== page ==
Short, Medium-04 (Attack is within 10-40 feet)

Medium, Difficult-07 (Attack is within 41-70 feet)

Long, Hard-10 (Attack is within 71-200 feet)

Extreme, Impossible-14 (Attack is over 200 feet)

For example, Bert is a rogue who has the knife specialism. He's facing down a city guard who demands Bert to hold and receive the king’s justice. He chooses to hurl his knife at the guard, hoping to silence the cur with one blow. The GM rules that hurling the knife at the guard silhouetted in the street at short range is a medium difficulty roll. This means Bert would have to score a 4 or better on his combat roll for the attack to even be considered a hit. Bert rolls a total of 8 and on his action d10 attribute die and is successful. The guard rolls a 3, taking 4 (8-3-1 for armor protection) hits! The guardsman is seriously wounded and cries out for his comrades!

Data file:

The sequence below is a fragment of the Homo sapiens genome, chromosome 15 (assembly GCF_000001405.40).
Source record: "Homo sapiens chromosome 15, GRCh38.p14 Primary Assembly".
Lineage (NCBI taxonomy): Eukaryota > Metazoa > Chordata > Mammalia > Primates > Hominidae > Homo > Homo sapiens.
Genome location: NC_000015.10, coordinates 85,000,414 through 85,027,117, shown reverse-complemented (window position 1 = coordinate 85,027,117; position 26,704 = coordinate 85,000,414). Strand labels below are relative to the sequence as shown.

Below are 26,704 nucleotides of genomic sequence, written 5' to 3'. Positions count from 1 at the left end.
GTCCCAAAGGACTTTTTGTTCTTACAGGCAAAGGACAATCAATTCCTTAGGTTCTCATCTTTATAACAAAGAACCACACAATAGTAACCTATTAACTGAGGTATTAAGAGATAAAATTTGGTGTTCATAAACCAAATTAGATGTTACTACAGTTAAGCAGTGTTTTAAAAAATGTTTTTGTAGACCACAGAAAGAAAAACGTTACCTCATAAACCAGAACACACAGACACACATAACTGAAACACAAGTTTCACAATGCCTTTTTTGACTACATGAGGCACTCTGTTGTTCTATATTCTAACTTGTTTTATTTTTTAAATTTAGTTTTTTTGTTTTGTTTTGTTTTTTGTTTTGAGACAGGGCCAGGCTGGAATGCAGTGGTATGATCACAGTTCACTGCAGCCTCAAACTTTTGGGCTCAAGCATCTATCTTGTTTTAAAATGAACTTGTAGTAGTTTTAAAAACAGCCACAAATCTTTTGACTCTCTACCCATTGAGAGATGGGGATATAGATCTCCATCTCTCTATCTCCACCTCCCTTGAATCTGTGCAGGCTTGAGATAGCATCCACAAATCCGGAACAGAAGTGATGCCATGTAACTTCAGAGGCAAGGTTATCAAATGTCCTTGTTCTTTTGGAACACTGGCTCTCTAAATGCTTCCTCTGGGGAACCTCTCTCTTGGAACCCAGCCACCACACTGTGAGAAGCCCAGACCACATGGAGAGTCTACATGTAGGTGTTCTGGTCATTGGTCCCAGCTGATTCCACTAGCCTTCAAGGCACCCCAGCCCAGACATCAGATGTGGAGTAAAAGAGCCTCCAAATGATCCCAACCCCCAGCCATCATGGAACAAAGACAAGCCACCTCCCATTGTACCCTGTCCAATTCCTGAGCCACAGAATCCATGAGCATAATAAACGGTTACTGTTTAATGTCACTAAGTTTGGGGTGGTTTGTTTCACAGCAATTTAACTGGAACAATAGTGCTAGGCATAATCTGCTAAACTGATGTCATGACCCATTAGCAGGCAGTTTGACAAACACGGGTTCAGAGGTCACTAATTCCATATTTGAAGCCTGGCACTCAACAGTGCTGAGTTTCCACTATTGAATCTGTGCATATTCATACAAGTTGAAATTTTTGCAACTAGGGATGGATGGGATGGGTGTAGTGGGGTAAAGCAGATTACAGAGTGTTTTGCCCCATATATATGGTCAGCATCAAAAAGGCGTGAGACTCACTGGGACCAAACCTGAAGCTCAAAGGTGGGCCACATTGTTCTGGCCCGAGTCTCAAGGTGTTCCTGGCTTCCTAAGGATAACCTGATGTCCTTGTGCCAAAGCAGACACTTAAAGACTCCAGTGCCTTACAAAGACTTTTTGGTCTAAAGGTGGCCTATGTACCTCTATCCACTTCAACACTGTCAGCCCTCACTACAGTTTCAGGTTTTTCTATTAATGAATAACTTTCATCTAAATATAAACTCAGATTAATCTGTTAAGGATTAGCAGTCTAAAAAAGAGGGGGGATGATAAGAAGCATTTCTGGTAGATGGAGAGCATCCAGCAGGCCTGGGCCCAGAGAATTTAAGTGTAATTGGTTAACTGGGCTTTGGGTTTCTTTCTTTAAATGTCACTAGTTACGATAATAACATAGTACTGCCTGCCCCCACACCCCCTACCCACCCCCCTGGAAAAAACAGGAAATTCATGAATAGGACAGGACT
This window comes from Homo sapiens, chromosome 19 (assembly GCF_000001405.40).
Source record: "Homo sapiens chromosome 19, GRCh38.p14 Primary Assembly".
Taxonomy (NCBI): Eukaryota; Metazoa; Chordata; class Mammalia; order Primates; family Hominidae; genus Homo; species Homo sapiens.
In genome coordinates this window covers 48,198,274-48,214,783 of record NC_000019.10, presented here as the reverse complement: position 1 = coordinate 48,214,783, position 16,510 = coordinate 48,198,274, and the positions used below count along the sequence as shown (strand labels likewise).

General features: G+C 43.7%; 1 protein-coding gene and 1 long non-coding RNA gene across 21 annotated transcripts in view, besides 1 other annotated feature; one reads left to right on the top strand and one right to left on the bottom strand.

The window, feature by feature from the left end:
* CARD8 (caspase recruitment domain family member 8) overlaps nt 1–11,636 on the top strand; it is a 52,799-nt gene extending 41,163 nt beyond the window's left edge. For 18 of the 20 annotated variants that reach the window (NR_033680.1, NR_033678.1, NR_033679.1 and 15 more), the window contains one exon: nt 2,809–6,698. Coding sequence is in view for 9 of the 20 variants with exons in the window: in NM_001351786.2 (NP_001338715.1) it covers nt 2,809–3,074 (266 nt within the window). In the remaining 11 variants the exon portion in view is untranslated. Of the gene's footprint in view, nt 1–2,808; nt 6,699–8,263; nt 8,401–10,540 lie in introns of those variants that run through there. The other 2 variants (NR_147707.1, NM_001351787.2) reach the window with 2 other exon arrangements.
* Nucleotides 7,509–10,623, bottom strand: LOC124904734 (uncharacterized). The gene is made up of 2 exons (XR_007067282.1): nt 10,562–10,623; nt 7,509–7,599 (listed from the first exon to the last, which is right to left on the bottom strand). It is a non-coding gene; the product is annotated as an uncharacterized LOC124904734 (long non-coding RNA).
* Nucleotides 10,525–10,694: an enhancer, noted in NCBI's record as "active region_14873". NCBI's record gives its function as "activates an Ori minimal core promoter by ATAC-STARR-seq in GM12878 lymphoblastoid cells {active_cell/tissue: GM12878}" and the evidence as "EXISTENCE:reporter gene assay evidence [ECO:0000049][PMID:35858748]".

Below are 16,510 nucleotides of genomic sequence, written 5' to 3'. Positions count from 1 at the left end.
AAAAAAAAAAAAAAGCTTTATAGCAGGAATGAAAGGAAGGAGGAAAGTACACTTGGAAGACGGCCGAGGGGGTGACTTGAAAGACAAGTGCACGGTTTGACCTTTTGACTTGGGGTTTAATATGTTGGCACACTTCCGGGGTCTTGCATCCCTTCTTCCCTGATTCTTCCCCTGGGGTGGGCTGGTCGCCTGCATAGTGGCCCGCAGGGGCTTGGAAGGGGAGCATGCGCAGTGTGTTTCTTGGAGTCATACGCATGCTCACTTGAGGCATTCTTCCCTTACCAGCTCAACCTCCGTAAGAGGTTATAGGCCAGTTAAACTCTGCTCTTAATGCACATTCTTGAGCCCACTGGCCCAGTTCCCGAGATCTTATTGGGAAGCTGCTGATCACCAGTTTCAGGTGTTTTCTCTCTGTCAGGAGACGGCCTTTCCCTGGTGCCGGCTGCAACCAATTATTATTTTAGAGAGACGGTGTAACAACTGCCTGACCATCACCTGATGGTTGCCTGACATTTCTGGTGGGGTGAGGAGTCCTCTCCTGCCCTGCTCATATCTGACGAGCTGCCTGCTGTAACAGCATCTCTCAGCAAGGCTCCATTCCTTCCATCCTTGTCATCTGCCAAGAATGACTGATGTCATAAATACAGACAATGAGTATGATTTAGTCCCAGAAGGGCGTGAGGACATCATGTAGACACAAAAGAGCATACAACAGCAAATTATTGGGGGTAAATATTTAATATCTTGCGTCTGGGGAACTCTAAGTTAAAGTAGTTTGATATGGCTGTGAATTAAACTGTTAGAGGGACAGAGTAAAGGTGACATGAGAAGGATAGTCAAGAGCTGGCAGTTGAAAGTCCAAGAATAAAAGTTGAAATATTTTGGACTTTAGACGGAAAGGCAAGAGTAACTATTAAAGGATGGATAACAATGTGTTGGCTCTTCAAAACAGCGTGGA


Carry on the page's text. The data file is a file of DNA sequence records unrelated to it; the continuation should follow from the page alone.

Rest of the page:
Magic in Combat
Magical attacks are Ego attribute based attacks, and therefore are rolled using the Ego die. If the target of the magical attack attempts to make a physical attack at the same time, then which attack goes first becomes important. Just like a contested ranged attack discussed above, initiative is determined by rolling Action die + Wits die. High roll goes first. If there is a tie, both attackers get off their attacks, and both attacks will need to be resolved simultaneously.

For example, the arch mage surprises intruders with his cloud of death spell. The cloud of death is a medium attack spell so the mage receives a +2 on his Ego roll. He also receives a +2 for his Arcane Arts specialism. He rolls a 5 and adds 4, resulting in a total of 9. The group of thieves each rolls their Ego die and apply the resulting damage.